Are you aware one of the hottest things in for-profit management over the past five years or so is “customer service,” otherwise known as “customer experience” or CX? There’s an entire industry that’s grown up around it. If you want to learn , I highly recommend Strategic Customer Service and Customer Experience 3.0 by customer…Details
Steven Shattuck of Bloomerang wrote something for Nonprofit Hub called the Ultimate Nonprofit Social Media Scheduling Guide. And I kind of just , , it. Essentially, it suggests just one thing as your absolute key to a successful nonprofit social media strategy. It’s deceptively simple. I say deceptively, because at first blush it los…Details
You probably know my tagline is “Philanthropy, Not Fundraising.” It’s my overarching philosophy, and I welcome you to read about it here. But make no mistake…
I’m still using the word fundraising. In fact, I wrote an article entitled To Sell is Human; To Give, Divine – Why We’re All in Fundraising Now. I understand this may be a bit confusing. In fact, I’ve had some comments to that effect. Some of you hate the word philanthropy; others hate the word fundraising. So, let’s clairify.
If you want to move from a culture of transactions to one of transformation don’t get bogged down worrying about semantics! You say potato; I say potahto… a rose by any other name… It’s the CONCEPT of “philanthropy, not fundraising” I’m hoping you’ll grasp. The point is to come from a place of love; not need. A place that centers on your donor; not you. A place that is deeply relational; not one-sided. A place that focuses on impact and outcome, not money and process.
Let me share a few comments I received and contribute my thoughts:Details
We live in an information overload society. So much competes for folks’ attention that they don’t even open your content, let alone share it.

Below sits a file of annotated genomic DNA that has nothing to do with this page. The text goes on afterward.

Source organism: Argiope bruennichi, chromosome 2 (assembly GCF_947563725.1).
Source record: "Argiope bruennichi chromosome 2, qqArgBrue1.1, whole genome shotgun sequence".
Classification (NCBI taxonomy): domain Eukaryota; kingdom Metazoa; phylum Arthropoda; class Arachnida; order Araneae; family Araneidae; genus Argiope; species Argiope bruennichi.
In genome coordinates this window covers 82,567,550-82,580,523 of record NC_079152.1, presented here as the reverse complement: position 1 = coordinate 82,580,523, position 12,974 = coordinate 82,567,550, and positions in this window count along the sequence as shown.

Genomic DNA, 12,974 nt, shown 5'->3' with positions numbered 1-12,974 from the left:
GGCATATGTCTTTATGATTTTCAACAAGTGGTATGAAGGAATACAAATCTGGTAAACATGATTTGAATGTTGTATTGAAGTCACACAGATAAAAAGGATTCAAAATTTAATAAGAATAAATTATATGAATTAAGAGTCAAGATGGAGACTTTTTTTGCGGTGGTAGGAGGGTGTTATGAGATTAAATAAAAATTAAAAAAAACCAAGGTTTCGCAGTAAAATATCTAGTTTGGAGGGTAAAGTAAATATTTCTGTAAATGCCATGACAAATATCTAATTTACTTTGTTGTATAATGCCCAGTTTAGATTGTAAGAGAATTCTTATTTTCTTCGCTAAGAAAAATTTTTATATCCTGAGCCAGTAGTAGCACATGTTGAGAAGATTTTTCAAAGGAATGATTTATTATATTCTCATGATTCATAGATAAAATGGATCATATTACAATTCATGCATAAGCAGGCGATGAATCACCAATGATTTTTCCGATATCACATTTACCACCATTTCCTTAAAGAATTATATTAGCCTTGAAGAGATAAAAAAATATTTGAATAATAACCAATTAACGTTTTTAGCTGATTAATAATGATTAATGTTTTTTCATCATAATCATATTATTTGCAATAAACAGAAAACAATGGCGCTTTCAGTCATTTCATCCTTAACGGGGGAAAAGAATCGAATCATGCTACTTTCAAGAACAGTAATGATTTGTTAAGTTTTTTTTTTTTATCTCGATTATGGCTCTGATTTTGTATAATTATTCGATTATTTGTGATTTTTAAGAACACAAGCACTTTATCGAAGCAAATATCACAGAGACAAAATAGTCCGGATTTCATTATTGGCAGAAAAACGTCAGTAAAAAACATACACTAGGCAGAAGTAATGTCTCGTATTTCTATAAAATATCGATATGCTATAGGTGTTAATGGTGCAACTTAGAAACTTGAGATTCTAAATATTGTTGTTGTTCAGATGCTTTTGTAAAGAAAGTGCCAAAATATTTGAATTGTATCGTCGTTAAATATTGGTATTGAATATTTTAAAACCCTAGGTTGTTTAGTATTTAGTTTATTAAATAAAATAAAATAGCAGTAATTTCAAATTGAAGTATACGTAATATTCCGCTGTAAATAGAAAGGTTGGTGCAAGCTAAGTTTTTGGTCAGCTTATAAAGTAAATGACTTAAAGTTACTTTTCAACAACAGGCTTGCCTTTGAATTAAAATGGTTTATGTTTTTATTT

If your content isn’t getting shared, here’s what you do:
- You figure out a killer way to capture their attention in much less time.
- You don’t butcher your content; you make it super easy to read
- You slay your readers with how valuable your content is to them.
- You give readers a vital incentive to share your content.
- You figure out a way to make it drop-dead easy for readers to share your content.
10 Killer Ways to Get Your Content Shared:Details
It’s the new plague. And a highly contagious epidemic, from which no one is immune.
Are you showing any symptoms?
I feel like:
- I’m working all the time, but not getting that much accomplished.
- I’m working on 10 projects at once, but none get finished.
- My ‘to-do’ list never gets completed.
- I’m in meetings all day and don’t have time to work.
- I bring my laptop to meetings and pretend to take notes while surfing the web.
- I’m answering email all day and don’t have time to work.
- I answer email during conference calls and in meetings.
- I have less and less time to plan, not to mention free time.
- I have less and less time to learn, not to mention creative time.
- I can never get to things quickly enough.
- I sit down at my computer and end up doing something different than I planned.
- I am eating lunch at my desk, mired in my virtual inbox.
- I make calls while driving, and even send the occasional text, even though I know I shouldn’t.
If you checked off three or more, you’ve got the disease. 8 or more and we need to rush you to an unplugged vacation. All of the above and you need a sabbatical!Details
I’ve long advocated for incorporating accountability into nonprofit job descriptions if you hope to get, and measure, results. Without accountability, tasks have a serious likelihood of slipping to the back burner; then off the stove entirely.
Procrastination is just a human trait.
We tell ourselves we’ll clean out the garage this weekend. But no one makes us do it. So the weekend comes and goes without anything happening.
We make a new year’s resolution to exercise more. We even join a gym. We attend a couple of times, but no one is tracking our progress on the elliptical machine. We fall back into our previous habits and, before we know it, we’ve stopped going.
We plan to get out of the office and visit a donor at least three times a week, but no one really pays attention to our schedule – after all, we’re grown-up professionals! – and it’s easy to get distracted by emails, meetings, and a host of other tasks.
I could go on with a zillion examples. You probably can too. Why? Because human beings are wired this way. We get distracted. We procrastinate. We give in to habits that may not serve us well. And we’ve been doing it for centuries. It even has a Greek name: Akrasia.Details